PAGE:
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Human Resource Management, Decentralisation and Public Sector Performance East African cases Presentation by Dr Per Tidemand at Ryukoku University September.

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Presentation on theme: "Human Resource Management, Decentralisation and Public Sector Performance East African cases Presentation by Dr Per Tidemand at Ryukoku University September."— Presentation transcript:

1 Human Resource Management, Decentralisation and Public Sector Performance East African cases Presentation by Dr Per Tidemand at Ryukoku University September 2006

2 Overview of Presentation 1. Types of decentralisation reforms (examples from Tanzania and Uganda), 2. Analytical Framework for understanding HRM under decentralisation, 3. Differences in decentralised HRM in East Africa, Survey on HRM and staff motivation in Tanzania and Uganda

3 Slide 2 1. Types of decentralisation Deconcentration: decentralise responsibilities to field level CG staff, Delegation: decentralisation to semi autonomous organisations but accountable to CGs – typically Executive Agencies Devolution – decentralisation to (semi) autonomous Local Governments – ”democratic decentralisation”

4 Slide 3 Objectives of decentralisation DelegationDeconcen- tration Devolu- tion Plan and deliver services more effective and efficiently yes Bring services closer to local communities (incl ”the poor”) yes Enhance participation and local democracy yes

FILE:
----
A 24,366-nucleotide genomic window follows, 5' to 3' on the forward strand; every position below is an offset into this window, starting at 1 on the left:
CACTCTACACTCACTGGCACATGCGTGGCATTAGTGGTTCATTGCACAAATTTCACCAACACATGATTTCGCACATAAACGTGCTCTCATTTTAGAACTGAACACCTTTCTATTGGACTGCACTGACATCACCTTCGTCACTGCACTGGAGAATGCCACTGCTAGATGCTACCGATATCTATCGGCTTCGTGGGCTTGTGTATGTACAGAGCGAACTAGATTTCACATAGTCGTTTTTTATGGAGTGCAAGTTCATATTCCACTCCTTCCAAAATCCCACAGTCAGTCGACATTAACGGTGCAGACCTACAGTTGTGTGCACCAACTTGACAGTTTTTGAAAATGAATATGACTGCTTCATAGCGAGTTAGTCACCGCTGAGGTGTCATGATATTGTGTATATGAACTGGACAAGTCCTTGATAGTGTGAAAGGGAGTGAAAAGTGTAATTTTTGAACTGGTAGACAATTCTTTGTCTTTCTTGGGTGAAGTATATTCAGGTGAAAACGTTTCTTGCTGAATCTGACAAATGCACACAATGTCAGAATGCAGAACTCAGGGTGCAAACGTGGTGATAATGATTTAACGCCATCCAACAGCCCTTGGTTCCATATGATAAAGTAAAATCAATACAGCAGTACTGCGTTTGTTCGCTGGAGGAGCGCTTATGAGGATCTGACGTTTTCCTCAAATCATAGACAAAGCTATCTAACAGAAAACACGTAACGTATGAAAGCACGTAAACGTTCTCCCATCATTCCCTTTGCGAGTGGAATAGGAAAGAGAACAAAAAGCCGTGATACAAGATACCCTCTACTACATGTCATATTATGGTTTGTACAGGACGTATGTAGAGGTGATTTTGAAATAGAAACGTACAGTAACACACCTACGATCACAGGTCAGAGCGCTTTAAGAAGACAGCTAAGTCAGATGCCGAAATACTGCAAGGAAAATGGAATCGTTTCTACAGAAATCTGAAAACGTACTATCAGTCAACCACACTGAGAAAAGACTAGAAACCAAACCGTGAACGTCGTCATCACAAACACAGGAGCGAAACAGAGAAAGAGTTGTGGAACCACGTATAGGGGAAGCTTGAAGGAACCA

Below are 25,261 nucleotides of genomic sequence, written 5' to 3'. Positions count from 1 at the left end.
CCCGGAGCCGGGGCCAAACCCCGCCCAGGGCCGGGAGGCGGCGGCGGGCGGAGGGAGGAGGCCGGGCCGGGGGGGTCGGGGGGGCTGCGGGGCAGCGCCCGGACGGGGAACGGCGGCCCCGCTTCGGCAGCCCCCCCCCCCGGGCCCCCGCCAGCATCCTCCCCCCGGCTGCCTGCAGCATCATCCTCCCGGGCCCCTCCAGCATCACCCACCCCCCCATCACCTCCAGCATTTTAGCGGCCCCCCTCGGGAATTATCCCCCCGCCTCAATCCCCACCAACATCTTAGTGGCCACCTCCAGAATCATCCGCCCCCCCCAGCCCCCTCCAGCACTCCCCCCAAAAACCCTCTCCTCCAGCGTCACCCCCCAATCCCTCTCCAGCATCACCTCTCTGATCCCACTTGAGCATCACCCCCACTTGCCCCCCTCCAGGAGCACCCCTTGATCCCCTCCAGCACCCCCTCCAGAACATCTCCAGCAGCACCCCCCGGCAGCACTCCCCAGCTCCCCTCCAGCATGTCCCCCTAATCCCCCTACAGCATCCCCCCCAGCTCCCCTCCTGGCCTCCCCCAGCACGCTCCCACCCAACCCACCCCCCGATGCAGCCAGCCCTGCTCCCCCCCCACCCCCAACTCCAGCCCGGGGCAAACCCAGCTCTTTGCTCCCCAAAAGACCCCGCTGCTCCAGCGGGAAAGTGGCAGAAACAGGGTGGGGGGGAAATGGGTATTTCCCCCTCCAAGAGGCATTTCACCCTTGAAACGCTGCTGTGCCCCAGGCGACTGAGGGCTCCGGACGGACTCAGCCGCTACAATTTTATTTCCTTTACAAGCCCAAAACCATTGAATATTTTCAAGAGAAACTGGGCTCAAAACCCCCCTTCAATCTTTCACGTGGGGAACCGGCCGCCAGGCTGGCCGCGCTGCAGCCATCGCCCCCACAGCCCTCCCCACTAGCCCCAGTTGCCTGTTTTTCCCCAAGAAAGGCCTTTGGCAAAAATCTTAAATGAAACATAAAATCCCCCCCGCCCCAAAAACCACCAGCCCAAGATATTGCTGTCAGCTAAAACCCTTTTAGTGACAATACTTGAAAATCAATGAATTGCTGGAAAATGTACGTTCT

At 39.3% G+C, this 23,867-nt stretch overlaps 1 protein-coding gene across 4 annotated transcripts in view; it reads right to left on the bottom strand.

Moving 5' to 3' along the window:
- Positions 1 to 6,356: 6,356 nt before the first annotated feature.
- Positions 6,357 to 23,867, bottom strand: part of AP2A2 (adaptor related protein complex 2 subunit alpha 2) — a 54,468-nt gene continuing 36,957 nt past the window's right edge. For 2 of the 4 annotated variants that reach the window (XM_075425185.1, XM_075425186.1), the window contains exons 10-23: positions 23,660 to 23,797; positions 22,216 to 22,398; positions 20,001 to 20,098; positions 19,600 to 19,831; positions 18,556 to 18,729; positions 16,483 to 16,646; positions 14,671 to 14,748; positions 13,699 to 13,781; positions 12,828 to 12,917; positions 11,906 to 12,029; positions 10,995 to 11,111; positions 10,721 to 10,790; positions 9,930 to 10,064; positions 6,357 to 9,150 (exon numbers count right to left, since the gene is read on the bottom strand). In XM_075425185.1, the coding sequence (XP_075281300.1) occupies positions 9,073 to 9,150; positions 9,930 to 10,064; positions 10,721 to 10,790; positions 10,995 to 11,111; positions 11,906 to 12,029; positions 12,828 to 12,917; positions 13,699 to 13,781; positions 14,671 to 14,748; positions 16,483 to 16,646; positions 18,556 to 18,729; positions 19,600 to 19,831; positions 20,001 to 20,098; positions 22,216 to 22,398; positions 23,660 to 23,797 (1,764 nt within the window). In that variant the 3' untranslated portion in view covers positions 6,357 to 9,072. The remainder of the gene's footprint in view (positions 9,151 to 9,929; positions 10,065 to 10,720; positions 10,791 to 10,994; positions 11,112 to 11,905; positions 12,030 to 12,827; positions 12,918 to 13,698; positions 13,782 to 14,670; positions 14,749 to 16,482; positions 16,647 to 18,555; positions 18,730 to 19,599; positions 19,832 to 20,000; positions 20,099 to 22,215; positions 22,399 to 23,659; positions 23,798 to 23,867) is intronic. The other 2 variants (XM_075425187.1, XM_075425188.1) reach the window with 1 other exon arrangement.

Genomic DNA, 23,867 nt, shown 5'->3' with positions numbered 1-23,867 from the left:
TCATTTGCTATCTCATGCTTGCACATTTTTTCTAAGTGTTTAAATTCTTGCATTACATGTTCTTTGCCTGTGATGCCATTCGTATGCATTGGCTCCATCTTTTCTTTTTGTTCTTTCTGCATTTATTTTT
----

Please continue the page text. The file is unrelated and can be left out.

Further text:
5 Slide 4 Dimensions of decentralisation 1. Political 2. Financial 3. Administrative: 1. Functions 2. Organisation 3. Human Resources

6 Slide Types of decentralised Public Service TanzaniaUganda NStaff (T) Auto- nomy NStaff (T) Autonomy Ministries deconcentration 26106Some1829Limited LGs Devolution Some76190Substan -tial EAs delegation 20NiSome Substan -tial

7 Dimensions of the employer function: Impact on Administrative Autonomy: Ability to: Hold staff account- able Allocate staff Manage financial resources Attract & retain skilled staff Budget Transparency  Paying staff from its own budget Budget & Establishment Control  Controlling overall staff numbers  Controlling staff no’s in local offices  Authority to dismiss surplus staff Recruitment  Recognition as the formal employer  Authority to hire  Ind. merit-based recruitment mech. Career Management  Transfers within local government  Horizontal mobility  Promotion Performance Management  Directing & supervising activities & tasks  Conducting evaluations  Ability to discipline/fire Pay Policy  Setting local hardship/remote allowances  Setting overall wage rates 2. Framework for understanding Decentralisation of HRM Functions (A Evans WB)

8 = most critical Impact on Administrative Autonomy: Ability to: Dimensions of the employer function: Hold staff account- able Allocate staff Manage financial resources Attract & retain skilled staff Budget Transparency  Paying staff from its own budget Budget & Establishment Control  Controlling overall staff numbers  Controlling staff no’s in local offices  Authority to dismiss surplus staff Recruitment  Recognition as the formal employer  Authority to hire  Ind. merit-based recruitment mech. Career Management  Transfers within local government  Horizontal mobility  Promotion Performance Management  Directing & supervising activities & tasks  Conducting evaluations  Ability to discipline/fire Pay Policy  Setting local hardship/remote allowances  Setting overall wage rates 2.Suggested functions most critical to decentralization